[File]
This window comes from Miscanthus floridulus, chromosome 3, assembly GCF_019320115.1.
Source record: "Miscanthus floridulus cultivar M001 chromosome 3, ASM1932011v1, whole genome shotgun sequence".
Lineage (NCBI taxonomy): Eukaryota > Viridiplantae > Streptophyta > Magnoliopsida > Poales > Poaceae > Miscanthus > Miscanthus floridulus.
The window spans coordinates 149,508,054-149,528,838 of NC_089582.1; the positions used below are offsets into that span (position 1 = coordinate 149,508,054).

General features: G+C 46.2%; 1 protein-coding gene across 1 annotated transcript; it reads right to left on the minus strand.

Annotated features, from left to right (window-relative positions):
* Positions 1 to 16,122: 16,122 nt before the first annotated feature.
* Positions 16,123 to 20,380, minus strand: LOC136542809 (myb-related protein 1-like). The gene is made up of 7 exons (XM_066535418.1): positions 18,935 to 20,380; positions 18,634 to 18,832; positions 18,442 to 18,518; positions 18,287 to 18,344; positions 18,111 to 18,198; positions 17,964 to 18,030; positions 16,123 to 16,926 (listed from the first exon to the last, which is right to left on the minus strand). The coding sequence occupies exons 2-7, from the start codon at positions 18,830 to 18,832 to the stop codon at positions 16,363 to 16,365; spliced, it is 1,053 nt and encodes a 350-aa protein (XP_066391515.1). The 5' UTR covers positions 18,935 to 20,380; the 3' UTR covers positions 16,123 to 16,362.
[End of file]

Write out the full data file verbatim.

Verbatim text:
This window comes from Miscanthus floridulus, chromosome 3, assembly GCF_019320115.1.
Source record: "Miscanthus floridulus cultivar M001 chromosome 3, ASM1932011v1, whole genome shotgun sequence".
Lineage (NCBI taxonomy): Eukaryota > Viridiplantae > Streptophyta > Magnoliopsida > Poales > Poaceae > Miscanthus > Miscanthus floridulus.
The window spans coordinates 149,508,054-149,528,838 of NC_089582.1; the positions used below are offsets into that span (position 1 = coordinate 149,508,054).

General features: G+C 46.2%; 1 protein-coding gene across 1 annotated transcript; it reads right to left on the minus strand.

Annotated features, from left to right (window-relative positions):
* Positions 1 to 16,122: 16,122 nt before the first annotated feature.
* Positions 16,123 to 20,380, minus strand: LOC136542809 (myb-related protein 1-like). The gene is made up of 7 exons (XM_066535418.1): positions 18,935 to 20,380; positions 18,634 to 18,832; positions 18,442 to 18,518; positions 18,287 to 18,344; positions 18,111 to 18,198; positions 17,964 to 18,030; positions 16,123 to 16,926 (listed from the first exon to the last, which is right to left on the minus strand). The coding sequence occupies exons 2-7, from the start codon at positions 18,830 to 18,832 to the stop codon at positions 16,363 to 16,365; spliced, it is 1,053 nt and encodes a 350-aa protein (XP_066391515.1). The 5' UTR covers positions 18,935 to 20,380; the 3' UTR covers positions 16,123 to 16,362.